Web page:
“Death Comes for Seven Eminent Florentines, and Harasses the Archaeologist Digging them up”
Frank Toker writes: In this talk, I will lay out the problem of understanding seven especially perplexing tombs out of the 130 graves I excavated when directing the archaeological campaign below the Cathedral of Florence. Actually, three of these tombs were easy to analyze. One (tomb number 82) was that of Filippo Brunelleschi, the first creative force in the Italian Renaissance. One (tomb 46) was the sarcophagus that carried the body of Saint Zenobius, the fifth-century founding bishop of Florence, which was moved to the Cathedral when Vikings were attacking Tuscany in the ninth century. And one (tomb 42) was the first prestige burial of the famed Medici clan, complete with gilded spurs and a magnificent sword on his chest.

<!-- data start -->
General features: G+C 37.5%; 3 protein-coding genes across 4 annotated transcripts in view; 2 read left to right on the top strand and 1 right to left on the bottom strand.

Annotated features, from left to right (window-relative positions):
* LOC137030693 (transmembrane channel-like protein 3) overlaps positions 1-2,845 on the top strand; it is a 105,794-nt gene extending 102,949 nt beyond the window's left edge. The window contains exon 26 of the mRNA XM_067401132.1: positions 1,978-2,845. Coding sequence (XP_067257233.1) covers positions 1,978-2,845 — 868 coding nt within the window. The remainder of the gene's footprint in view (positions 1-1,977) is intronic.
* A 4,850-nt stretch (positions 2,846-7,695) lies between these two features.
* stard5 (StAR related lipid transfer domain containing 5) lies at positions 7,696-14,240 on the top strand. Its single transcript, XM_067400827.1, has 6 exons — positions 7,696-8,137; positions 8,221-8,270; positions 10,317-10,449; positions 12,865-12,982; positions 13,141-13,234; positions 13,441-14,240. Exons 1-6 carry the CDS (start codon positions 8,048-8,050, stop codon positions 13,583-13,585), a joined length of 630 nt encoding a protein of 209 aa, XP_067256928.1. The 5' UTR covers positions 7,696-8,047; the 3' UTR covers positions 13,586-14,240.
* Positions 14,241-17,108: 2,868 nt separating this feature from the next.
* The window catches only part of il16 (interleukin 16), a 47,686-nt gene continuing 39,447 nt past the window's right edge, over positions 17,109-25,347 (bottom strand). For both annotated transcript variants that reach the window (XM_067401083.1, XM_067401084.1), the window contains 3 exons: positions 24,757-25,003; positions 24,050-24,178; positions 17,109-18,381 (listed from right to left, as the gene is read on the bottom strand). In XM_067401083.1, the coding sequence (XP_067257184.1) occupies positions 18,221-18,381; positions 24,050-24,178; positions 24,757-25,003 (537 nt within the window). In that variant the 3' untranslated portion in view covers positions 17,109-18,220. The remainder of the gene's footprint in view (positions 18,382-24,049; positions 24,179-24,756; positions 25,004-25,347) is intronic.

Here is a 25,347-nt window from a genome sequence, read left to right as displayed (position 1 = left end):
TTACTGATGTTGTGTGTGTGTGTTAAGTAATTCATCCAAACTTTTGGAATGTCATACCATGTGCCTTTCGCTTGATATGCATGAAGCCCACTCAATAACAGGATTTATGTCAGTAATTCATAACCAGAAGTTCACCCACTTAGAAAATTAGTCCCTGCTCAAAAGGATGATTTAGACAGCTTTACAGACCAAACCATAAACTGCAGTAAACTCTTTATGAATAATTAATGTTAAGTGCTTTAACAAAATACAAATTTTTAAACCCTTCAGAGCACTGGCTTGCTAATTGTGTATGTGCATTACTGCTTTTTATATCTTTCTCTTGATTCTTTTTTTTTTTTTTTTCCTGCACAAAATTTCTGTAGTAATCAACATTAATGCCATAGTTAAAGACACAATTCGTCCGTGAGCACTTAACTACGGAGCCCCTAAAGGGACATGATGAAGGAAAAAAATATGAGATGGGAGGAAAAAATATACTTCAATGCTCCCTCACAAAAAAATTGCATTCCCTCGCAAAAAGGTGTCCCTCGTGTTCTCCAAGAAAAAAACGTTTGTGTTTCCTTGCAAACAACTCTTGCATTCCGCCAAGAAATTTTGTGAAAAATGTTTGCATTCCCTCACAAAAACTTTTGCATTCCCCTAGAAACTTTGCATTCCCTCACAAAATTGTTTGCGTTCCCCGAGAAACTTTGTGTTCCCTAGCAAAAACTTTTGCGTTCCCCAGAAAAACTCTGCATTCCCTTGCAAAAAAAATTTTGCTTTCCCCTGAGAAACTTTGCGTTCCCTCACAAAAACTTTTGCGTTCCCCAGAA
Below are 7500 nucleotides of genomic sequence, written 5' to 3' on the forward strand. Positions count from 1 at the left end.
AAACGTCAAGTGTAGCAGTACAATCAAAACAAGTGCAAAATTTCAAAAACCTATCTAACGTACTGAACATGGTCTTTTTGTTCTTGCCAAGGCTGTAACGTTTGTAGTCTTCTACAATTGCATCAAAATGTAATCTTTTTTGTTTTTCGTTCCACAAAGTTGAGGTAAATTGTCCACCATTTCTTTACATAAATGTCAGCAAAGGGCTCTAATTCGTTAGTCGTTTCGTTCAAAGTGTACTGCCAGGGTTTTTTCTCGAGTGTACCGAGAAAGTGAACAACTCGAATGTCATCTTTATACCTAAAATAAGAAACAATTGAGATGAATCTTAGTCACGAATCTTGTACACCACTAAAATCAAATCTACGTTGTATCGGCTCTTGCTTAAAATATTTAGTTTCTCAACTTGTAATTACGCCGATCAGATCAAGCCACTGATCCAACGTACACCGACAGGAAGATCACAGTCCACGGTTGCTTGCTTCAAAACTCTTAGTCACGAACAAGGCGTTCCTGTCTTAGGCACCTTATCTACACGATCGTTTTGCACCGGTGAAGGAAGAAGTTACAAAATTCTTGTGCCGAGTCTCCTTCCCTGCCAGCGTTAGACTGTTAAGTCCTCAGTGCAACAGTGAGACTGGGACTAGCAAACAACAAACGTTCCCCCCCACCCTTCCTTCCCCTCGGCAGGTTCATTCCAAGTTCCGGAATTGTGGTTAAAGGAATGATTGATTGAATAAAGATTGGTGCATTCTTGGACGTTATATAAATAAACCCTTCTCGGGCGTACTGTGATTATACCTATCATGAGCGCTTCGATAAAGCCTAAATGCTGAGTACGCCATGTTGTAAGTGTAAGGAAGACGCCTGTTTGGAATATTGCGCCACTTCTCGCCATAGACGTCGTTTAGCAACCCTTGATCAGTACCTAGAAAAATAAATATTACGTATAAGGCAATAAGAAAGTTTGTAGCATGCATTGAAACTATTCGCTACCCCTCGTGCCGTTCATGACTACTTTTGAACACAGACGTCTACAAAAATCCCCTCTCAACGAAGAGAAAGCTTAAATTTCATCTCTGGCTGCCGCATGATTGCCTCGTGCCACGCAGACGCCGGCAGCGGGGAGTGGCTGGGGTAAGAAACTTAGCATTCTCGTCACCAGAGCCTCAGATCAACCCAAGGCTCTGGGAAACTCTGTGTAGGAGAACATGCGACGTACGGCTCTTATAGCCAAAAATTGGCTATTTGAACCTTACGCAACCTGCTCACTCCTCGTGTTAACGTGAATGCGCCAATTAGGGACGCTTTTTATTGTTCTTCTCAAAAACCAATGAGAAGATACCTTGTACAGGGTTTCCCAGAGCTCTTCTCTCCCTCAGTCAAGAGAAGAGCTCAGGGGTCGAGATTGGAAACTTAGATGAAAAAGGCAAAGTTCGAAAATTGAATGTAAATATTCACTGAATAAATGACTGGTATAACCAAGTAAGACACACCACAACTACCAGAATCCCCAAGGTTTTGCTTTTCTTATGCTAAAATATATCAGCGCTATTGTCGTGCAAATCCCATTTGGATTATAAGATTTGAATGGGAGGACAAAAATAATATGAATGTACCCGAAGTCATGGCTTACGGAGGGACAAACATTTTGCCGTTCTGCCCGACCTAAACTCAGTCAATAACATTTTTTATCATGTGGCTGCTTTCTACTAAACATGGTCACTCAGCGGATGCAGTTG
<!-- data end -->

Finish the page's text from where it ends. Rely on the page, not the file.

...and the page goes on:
But the other four tombs were truly perplexing. One (tomb 40) was a fifteenth-century slab deliberately placed in a fourteenth-century context as a kind of deception by a sixteenth-century Grand Duke. Another (tomb 78) was the one that journalists all over the world claimed was the tomb of Giotto, the finest painter of the Middle Ages. This, despite my publishing the coins alongside that body as having been minted four decades later than the death-date (1336) of Giotto himself.